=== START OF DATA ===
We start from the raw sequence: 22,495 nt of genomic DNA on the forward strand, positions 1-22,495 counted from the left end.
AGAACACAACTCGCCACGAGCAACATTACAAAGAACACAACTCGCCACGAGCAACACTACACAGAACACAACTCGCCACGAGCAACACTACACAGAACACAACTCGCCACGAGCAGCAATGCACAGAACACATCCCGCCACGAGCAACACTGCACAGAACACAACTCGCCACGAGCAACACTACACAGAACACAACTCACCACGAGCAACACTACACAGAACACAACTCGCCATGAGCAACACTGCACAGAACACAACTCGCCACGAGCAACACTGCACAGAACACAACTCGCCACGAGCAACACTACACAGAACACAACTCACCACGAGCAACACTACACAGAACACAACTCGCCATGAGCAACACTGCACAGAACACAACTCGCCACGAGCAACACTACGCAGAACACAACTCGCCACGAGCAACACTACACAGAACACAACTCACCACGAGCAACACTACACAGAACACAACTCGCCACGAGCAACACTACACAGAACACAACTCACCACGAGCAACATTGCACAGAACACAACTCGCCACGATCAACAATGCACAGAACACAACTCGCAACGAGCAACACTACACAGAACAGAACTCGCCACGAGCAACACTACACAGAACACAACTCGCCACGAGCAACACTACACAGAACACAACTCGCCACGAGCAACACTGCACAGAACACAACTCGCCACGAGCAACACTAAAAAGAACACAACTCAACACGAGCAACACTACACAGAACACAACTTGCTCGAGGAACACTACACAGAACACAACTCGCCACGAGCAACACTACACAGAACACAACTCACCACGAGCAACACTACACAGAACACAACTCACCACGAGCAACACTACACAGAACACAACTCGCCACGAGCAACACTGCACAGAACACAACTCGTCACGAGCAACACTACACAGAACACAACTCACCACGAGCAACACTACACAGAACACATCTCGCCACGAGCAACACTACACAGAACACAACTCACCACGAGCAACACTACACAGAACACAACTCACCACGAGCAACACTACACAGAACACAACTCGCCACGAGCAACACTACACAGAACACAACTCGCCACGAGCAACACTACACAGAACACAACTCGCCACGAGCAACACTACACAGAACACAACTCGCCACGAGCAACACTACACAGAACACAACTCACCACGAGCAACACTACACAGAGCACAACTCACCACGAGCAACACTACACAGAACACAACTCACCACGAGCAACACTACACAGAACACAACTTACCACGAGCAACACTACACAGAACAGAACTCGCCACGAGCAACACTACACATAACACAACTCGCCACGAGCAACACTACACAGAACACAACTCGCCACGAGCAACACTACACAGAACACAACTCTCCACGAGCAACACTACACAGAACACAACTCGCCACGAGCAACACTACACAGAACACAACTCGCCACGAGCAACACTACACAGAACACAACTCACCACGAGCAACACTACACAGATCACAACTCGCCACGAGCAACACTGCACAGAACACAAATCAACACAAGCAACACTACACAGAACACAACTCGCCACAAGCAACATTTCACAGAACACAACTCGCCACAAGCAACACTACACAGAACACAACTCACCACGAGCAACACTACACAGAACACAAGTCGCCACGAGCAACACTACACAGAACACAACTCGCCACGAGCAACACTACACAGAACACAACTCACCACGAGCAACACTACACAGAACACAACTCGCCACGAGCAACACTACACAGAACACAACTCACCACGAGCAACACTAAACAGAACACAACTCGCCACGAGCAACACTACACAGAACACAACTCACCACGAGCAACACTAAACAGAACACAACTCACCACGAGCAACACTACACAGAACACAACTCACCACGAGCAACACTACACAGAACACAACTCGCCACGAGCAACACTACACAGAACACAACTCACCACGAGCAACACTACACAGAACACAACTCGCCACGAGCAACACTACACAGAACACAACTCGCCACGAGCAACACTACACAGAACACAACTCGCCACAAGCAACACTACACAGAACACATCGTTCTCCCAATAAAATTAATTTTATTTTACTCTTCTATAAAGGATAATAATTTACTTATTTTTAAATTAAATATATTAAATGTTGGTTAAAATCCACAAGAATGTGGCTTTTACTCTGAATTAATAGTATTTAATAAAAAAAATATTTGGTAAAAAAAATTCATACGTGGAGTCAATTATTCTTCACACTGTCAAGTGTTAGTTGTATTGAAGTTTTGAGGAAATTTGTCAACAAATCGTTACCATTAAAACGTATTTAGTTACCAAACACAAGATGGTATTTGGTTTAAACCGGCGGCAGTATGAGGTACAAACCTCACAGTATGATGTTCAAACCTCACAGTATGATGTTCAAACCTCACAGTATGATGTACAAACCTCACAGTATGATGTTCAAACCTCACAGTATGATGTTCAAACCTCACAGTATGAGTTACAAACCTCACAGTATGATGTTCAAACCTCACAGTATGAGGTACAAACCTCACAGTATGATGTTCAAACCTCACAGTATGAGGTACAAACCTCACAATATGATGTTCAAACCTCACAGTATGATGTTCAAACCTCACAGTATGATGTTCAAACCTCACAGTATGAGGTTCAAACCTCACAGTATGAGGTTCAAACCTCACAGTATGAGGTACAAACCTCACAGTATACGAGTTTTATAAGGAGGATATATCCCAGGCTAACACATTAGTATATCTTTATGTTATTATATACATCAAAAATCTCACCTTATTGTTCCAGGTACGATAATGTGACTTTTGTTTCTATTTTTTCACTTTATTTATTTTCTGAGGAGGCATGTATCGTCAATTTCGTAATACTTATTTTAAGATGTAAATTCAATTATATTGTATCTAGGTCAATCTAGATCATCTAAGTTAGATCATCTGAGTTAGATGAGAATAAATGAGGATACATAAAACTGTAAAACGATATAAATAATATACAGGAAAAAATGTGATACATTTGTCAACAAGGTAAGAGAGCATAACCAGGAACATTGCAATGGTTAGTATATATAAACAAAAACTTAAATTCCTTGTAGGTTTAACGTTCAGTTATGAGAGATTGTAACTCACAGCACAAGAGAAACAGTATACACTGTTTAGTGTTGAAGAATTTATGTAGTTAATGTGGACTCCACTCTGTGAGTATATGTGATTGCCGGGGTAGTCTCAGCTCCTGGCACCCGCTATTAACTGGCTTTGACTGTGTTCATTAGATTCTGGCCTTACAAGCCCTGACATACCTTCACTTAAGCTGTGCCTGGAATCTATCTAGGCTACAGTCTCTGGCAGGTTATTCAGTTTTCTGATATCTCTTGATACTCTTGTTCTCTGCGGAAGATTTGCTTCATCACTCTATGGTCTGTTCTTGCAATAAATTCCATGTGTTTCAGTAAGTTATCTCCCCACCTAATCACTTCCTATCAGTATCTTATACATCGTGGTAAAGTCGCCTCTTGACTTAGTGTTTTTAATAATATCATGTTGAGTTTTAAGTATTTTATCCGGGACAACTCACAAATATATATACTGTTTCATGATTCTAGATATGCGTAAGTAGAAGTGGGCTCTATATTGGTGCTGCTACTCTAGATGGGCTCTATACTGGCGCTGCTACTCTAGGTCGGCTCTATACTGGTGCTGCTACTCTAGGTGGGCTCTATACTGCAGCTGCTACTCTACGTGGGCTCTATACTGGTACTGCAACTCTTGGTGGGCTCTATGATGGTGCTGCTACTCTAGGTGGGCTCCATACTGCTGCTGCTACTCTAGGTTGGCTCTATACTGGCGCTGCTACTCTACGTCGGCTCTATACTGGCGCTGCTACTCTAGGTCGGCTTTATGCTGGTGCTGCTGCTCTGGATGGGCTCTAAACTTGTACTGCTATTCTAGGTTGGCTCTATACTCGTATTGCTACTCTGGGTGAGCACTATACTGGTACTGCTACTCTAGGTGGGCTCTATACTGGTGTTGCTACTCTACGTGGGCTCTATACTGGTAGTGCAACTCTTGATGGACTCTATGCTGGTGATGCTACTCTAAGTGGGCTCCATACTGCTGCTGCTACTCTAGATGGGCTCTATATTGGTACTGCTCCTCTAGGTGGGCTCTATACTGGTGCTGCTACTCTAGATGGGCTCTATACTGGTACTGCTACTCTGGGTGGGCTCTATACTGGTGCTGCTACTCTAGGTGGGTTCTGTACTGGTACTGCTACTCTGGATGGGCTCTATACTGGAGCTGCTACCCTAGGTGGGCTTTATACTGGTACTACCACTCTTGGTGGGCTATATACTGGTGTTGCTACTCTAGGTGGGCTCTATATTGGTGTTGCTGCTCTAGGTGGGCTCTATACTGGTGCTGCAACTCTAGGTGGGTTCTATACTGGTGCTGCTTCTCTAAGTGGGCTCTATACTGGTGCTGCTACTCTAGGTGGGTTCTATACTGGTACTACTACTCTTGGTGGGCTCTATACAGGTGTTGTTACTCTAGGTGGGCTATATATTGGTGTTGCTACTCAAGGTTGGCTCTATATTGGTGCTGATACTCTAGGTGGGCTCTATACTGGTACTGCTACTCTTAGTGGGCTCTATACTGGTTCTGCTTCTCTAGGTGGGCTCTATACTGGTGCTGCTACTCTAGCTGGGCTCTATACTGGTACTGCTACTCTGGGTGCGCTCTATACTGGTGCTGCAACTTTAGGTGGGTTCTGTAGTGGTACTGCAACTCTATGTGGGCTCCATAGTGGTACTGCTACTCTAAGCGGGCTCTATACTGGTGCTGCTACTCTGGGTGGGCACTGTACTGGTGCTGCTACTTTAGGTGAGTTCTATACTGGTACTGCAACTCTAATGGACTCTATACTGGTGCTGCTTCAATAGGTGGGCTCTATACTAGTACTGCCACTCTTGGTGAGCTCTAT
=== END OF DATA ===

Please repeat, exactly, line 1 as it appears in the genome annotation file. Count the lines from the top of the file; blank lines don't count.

We start from the raw sequence: 22,495 nt of genomic DNA on the forward strand, positions 1-22,495 counted from the left end.